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proposed that 2 dimensions of language are required to conceptualize the relationship between dyslexia and specific language impairment: phonological skills and wider language skills beyond phonology (grammatical, semantic, and pragmatic skills). In this article, we discuss the commonalities between reading and language disorders within the context of a model of reading development that posits phonological skills are a critical foundation for learning to read. Children with dyslexia and specific language impairment typically share a continuity of risk for decoding deficits in reading that can be traced to phonological problems, whereas children who have wider language problems are at risk of reading comprehension deficits. We review evidence that there are both genetic and environmental influences on the language skills that contribute to literacy development before turning to consider implications for the assessment, diagnosis, and treatment of reading disorders. © 2006 Lippincott Williams and Wilkins, Inc.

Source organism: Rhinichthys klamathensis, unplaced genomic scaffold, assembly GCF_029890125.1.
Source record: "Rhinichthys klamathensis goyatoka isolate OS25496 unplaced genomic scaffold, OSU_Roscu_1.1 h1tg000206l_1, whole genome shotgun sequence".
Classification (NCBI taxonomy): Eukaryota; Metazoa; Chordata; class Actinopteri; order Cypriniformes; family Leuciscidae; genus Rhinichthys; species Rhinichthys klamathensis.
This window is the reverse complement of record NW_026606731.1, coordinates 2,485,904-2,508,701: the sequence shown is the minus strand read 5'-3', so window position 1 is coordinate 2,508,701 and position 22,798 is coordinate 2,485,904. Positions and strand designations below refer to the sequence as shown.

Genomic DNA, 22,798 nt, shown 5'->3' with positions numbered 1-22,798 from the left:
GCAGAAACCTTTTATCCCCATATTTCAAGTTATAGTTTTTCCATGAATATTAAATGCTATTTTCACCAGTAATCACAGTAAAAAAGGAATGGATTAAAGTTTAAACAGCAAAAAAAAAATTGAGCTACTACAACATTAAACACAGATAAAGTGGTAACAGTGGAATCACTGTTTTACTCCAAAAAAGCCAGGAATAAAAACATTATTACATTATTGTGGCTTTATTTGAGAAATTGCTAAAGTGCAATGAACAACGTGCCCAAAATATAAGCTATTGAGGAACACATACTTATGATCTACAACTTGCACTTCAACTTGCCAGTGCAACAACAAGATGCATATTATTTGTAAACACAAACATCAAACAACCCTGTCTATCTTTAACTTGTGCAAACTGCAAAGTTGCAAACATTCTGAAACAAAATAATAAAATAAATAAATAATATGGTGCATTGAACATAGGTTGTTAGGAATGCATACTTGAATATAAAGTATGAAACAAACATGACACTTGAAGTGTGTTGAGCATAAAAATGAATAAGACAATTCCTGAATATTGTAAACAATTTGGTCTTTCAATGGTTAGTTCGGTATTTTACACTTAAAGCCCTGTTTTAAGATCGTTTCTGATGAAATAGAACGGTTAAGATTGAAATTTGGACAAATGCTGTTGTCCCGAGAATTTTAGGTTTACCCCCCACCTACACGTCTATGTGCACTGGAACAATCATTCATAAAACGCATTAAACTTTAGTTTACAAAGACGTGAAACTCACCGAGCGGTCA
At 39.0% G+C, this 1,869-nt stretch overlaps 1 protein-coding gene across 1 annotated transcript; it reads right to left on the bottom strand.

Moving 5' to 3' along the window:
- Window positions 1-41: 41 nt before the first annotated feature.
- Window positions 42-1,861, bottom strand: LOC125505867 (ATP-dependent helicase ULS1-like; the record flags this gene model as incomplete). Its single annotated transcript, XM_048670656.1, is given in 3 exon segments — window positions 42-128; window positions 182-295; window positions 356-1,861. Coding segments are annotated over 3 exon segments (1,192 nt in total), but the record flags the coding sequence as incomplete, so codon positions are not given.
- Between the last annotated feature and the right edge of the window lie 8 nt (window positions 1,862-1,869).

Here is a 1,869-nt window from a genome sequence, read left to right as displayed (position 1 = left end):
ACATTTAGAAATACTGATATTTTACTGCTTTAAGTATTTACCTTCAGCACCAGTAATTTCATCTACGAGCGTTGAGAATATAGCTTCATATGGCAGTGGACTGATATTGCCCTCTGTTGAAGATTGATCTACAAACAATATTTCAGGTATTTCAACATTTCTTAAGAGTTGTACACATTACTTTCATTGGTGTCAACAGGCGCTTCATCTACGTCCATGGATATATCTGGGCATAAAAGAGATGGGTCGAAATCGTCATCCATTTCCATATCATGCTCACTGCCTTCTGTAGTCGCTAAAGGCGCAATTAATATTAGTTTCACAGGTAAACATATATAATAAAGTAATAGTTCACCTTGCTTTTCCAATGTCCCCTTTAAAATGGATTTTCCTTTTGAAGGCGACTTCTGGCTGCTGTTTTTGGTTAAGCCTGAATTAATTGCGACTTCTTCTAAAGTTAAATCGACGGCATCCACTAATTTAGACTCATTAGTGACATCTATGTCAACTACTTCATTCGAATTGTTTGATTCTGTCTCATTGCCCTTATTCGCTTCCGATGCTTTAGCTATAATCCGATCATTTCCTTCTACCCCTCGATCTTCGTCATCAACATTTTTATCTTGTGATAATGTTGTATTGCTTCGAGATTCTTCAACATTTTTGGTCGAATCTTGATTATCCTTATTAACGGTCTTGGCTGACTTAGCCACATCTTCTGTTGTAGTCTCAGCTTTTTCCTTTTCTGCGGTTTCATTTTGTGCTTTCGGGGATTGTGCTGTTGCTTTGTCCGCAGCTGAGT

Original publication




Journal article


Topics in Language Disorders

Publication Date





110 - 126